Younger women feel less shame in "coming out" about
a whole range of medical problems. Starting out life with a higher status in
society than our mothers, and not feeling as obligated to "prove
ourselves" as equals to men, we are more willing to discuss
"weaknesses." For a generation that has come of age with women
speaking out about sexual abuse and assault, sexual preference, and (previously
stigmatized) breast cancer, speaking out about chronic pain seems only natural.
Politically speaking, we are also more secure than past
generations to discuss these issues because of less of a risk of damaging the
women's movement. In the 1970s, the women's health movement mainly focused
on women's physical strengths, at a time when they had to prove them as
"equals" to men, such as with promoting women's sports and stressing
the "truth" of the women's bodies (when doctors were treating
natural experiences like menopause and childbirth as "diseases"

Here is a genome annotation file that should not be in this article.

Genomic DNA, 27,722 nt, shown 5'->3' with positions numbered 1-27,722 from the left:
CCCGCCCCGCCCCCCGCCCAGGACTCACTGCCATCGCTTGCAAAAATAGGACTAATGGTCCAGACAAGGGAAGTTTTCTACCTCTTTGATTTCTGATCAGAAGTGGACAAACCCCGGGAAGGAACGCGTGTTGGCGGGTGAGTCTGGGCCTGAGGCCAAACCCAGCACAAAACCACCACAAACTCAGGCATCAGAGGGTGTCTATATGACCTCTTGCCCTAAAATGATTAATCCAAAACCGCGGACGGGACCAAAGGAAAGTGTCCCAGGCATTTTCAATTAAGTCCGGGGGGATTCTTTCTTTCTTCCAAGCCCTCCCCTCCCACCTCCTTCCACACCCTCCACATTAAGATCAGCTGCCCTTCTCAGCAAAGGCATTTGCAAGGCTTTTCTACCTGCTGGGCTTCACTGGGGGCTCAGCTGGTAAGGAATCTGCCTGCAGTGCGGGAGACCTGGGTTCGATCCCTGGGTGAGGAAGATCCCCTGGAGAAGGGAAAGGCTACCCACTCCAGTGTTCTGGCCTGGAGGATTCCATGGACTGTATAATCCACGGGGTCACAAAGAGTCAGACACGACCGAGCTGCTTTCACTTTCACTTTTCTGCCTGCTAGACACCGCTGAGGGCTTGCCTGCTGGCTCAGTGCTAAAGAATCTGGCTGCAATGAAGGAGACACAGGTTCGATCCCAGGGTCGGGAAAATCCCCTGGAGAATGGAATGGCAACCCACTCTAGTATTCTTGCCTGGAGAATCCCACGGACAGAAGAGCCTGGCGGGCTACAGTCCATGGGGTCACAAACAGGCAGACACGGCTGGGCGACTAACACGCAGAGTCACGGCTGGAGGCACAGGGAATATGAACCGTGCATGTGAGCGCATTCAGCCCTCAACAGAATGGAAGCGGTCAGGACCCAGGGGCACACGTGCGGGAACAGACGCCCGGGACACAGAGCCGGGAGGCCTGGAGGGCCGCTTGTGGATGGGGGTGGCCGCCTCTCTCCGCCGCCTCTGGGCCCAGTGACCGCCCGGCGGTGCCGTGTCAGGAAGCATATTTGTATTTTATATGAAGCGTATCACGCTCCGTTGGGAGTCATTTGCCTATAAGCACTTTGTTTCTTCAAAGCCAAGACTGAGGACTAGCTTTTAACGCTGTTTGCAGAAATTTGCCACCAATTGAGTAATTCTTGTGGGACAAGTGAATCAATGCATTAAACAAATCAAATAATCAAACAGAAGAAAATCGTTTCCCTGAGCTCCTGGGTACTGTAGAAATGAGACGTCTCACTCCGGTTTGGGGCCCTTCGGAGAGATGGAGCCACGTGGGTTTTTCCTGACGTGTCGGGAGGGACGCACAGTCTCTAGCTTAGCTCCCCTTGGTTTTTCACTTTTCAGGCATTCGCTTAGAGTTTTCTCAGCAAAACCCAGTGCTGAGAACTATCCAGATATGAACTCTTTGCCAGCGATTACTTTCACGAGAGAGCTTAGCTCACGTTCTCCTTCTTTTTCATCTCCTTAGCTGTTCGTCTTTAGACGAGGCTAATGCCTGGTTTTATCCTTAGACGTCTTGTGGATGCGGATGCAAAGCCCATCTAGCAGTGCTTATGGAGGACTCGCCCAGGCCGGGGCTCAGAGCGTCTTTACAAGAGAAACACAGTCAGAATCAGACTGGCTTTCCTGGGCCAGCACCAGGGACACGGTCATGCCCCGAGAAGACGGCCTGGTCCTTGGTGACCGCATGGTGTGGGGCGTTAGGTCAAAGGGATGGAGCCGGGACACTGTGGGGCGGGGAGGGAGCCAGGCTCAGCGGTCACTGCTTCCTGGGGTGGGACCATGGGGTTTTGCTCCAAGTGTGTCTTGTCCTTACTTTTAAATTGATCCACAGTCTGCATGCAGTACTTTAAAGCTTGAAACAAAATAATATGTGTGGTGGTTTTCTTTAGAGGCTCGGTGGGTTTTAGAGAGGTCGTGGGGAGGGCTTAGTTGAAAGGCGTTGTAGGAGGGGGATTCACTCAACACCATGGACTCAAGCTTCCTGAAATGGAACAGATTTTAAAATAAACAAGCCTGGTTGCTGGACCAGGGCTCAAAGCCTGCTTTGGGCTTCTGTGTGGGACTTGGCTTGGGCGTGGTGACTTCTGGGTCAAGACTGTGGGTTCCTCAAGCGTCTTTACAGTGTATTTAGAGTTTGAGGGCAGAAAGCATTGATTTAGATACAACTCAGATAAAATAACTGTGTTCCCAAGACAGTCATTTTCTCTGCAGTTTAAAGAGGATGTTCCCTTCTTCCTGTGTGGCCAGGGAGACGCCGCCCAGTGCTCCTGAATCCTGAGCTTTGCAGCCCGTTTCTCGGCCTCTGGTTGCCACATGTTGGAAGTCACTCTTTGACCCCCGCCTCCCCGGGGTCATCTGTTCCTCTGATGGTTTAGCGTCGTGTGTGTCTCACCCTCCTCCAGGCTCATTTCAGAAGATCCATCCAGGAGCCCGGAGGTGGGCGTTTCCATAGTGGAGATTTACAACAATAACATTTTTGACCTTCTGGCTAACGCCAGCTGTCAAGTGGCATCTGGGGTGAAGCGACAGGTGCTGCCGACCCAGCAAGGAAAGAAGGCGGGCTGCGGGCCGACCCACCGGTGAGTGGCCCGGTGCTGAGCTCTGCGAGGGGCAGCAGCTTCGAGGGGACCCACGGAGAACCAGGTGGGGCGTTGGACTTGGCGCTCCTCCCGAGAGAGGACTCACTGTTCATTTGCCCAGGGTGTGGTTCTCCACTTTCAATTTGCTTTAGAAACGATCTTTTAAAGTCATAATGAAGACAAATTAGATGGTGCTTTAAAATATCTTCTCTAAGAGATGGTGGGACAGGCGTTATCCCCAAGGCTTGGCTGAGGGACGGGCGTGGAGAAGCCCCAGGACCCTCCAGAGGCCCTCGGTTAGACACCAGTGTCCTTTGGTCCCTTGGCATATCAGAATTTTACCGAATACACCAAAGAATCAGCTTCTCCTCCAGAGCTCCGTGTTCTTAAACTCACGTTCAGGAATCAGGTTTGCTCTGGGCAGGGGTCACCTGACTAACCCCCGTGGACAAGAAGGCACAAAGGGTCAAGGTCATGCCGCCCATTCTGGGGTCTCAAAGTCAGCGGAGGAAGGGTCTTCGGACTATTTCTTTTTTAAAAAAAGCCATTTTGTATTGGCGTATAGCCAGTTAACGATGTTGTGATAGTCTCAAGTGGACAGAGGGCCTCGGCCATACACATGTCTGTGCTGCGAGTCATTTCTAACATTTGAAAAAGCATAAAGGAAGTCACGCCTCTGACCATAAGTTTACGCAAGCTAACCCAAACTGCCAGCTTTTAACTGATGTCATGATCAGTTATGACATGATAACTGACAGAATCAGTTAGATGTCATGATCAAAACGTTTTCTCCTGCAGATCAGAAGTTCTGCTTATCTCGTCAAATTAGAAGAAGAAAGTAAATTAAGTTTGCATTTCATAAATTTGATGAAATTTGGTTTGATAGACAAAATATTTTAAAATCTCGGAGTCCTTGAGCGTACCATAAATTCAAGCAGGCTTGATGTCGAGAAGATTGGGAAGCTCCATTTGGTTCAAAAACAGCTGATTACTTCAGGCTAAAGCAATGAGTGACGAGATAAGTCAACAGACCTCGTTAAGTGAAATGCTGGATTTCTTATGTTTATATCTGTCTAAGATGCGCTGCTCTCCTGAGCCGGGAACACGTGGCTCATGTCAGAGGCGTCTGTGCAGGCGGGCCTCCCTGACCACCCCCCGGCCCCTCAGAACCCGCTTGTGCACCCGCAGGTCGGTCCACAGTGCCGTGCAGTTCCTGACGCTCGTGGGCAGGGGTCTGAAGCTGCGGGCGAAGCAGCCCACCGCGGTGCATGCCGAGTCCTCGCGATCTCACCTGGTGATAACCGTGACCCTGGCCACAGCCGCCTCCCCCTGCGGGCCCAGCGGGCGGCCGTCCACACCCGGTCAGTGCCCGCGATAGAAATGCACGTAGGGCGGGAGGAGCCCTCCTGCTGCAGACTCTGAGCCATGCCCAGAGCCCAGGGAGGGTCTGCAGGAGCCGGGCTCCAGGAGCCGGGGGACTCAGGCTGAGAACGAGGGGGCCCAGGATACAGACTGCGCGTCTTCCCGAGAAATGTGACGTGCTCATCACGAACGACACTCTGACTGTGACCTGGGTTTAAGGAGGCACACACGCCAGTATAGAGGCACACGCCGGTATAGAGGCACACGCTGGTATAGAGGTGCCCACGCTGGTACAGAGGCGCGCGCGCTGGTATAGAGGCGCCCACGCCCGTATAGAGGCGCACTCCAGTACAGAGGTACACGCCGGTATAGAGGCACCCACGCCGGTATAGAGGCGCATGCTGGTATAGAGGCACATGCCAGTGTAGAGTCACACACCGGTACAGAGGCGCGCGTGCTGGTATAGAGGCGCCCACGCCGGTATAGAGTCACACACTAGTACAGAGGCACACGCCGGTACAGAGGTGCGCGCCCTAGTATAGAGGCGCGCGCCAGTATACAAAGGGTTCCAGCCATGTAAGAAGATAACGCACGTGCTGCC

needing heavy medication and dangerous procedures).
In the past several years, we have seen this beginning
trickle of women "coming out" about stigmatized invisible health
issues of all kinds:
Jane Pauley discussing her bipolar disorder in a new book.
Susanna Kaysen (author of Girl, Interrupted) talking about
vaginal pain in the memoir, The Camera My Mother Gave Me.
Celebrities such as Cybill Shepherd talking about irritable bowel
Memoirists on depression, such as Elizabeth Wurtzel's Prozac
Laura Hillenbrand, bestsellling author of Seabiscuit,
coming out in a New Yorker essay with chronic fatigue syndrome,
only officially classified as a disease since 1988.
A New Activist Movement (Depression's Stepchild) (chapter
Reflecting a general social movement to begin to address such
problems, Congress has declared 2000-2010 "The Decade of Pain Control and
Awareness." This enhanced social focus on chronic pain follows a general
period of growing awareness on a related issue: depression. Like with depression
in the 1990s, campaigns are now beginning to take hold that portray the problem
as a neurological illness, and not as a moral failing or metaphor for a
The source list at the end of the book includes a growing
number of pain-advocacy groups. Some of the leading ones are the American
Chronic Pain Foundation (theacpa.org) and the American Pain Foundation (painfoundation.org).
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